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Saturn

   2011    Science
No planet beats Saturn for jaw-dropping beauty. Saturn is the most photogenic planet in all the solar system. Some of the pictures are to die for. But the postcards only tell part of the story. It really is rolling and seething inside. For ringside action, soar above the planet with its six-sided storms. Even more mystery surrounds the impressive Fountains of Enceladus where the secrets of life might spring from the moons salty geysers. And the samples are coming out in space, there's a big sign there: Free Samples: Take One.
Series: A Traveler Guide to the Planets

When Knowledge Conquered Fear

   2014    Science
The episode begins with Tyson describing how pattern recognition manifested in early civilization as using astronomy and astrology to predict the passing of the seasons, including how the passage of a comet was often taken as an omen. Tyson continues to explain that the origin of comets only became known in the 20th century due to the work of Jan Oort and his hypothesis of the Oort cloud. Tyson then continues to relate the collaboration between Edmond Halley and Isaac Newton in the last part of the 17th century in Cambridge. The collaboration would result in the publication of PhilosophiƦ Naturalis Principia Mathematica, the first major work to describe the laws of physics in mathematical terms, despite objections and claims of plagiarism from Robert Hooke and financial difficulties of the Royal Society of London. Tyson explains how this work challenged the prevailing notion that God had planned out the heavens, but would end up influencing many factors of modern life, including space flight. Tyson further describes Halley's contributions including determining Earth's distance to the sun, the motion of stars and predicting the orbit of then-unnamed Halley's Comet using Newton's laws. Tyson contrasts these scientific approaches to understanding the galaxy compared to what earlier civilizations had done, and considers this advancement as mankind's first steps into exploring the universe. The episode ends with an animation of the Milky Way and Andromeda galaxies' merging based on the principles of Newton's laws.
Series: Cosmos: A Spacetime Odyssey

A Sky Full of Ghosts

   2014    Science
Tyson begins the episode by explaining the nature of the speed of light and how much of what is seen of the observable universe is from light emanated from billions of years in the past. Tyson further explains how modern astronomy has used such analyzes via deep time to identify the Big Bang event and the age of the universe. Tyson proceeds to describe how the work of Isaac Newton, William Herschel, and James Clerk Maxwell contributed to understanding the nature of electromagnetic waves and gravitational force, and how this work led towards Albert Einstein's Theory of Relativity, that the speed of light is a fundamental constant of the universe and gravity can be seen as distortion of the fabric of space-time. Tyson describes the concept of dark stars as postulated by John Michell which are not visible but detectable by tracking other stars trapped within their gravity wells, an idea Herschel used to discover binary stars. Tyson then describes the nature of black holes, their enormous gravitational forces that can even capture light, and their discovery via X-ray sources such as Cygnus X-1. Tyson uses the Ship of Imagination to provide a postulate of the warping of spacetime and time dilation as one enters the event horizon of the black hole, and the possibility that these may lead to other points within our universe or others, or even time travel. Tyson ends on noting that Herschel's son, John would be inspired by his father to continue to document the known stars as well as contributions towards photography that play on the same nature of deep time used by astronomers.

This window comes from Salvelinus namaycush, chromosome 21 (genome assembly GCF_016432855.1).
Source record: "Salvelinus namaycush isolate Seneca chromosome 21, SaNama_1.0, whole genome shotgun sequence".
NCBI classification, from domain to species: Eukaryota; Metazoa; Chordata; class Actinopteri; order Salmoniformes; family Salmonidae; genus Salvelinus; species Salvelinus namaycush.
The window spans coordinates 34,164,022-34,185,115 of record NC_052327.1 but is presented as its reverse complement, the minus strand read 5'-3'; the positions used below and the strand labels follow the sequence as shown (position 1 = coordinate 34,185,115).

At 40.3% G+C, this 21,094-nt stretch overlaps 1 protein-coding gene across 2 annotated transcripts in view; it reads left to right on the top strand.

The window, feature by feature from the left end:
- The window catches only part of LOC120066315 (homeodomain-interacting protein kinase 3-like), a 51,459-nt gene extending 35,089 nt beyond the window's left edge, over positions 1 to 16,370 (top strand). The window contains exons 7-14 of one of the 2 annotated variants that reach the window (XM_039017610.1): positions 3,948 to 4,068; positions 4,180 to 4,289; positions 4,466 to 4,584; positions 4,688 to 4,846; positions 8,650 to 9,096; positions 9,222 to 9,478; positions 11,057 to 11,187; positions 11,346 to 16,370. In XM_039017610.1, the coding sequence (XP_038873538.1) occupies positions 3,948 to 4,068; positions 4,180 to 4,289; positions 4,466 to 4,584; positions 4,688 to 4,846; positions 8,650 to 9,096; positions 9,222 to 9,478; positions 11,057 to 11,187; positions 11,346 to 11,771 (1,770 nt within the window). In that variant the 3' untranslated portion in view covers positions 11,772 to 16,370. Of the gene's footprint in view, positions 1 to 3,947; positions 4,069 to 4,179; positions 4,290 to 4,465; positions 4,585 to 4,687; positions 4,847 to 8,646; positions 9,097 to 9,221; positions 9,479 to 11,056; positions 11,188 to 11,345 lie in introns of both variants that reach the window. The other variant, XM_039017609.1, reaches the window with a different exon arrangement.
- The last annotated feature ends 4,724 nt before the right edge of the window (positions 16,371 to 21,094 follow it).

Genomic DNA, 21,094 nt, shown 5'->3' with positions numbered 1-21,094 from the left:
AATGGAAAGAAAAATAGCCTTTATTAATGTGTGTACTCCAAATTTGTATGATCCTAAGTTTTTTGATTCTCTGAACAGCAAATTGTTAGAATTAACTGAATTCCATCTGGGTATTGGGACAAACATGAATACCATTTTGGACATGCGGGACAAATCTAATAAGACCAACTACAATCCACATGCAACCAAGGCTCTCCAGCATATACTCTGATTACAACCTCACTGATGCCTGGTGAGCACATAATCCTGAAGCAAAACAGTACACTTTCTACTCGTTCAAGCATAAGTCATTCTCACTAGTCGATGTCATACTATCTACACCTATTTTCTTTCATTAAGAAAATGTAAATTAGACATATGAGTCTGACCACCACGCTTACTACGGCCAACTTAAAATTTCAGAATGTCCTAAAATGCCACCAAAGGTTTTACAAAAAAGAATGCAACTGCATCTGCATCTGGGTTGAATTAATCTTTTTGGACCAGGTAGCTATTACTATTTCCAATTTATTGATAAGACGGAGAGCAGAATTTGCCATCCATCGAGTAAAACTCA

Series: Cosmos: A Spacetime Odyssey

Blues for a Red Planet

   1980    Science
The episode, devoted to the planet Mars, begins with scientific and fictional speculation about the Red Planet during the late nineteenth and early twentieth centuries (H. G. Wells' The War of the Worlds, Edgar Rice Burroughs' science fiction books, and Percival Lowell's false vision of canals on Mars). It then moves to Robert Goddard's early experiments in rocket-building, inspired by reading science fiction, and the work by Mars probes, including the Viking, searching for life on Mars. The episode ends with the possibility of the terraforming and colonization of Mars and a Cosmos Update on the relevance of Mars' environment to Earth's and the possibility of a manned mission to Mars.
Series: Cosmos

The Lives of the Stars

   1980    Science
The simple act of making an apple pie is extrapolated into the atoms and subatomic particles (electrons, protons, and neutrons) necessary. Many of the ingredients necessary are formed of chemical elements formed in the life and deaths of stars (such as our own Sun), resulting in massive red giants and supernovae or collapsing into white dwarfs, neutron stars, pulsars, and even black holes. These produce all sorts of phenomena, such as radioactivity, cosmic rays, and even the curving of spacetime by gravity. Cosmos Update mentions the supernova SN 1987A and neutrino astronomy.
Series: Cosmos
How the Universe Works Season 4
How the Universe Works Season 4

   2015    Science
The Crusades
The Crusades

   2012    History
Secret History of Comics
Secret History of Comics

   2017    Art
Woody Allen A Documentary
Woody Allen A Documentary

   2011    History
Invisible Worlds
Invisible Worlds

   2010    Science
Depeche Mode: Live in Berlin
Depeche Mode: Live in Berlin

   2014    Art
Planet Earth II
Planet Earth II

   2016    Nature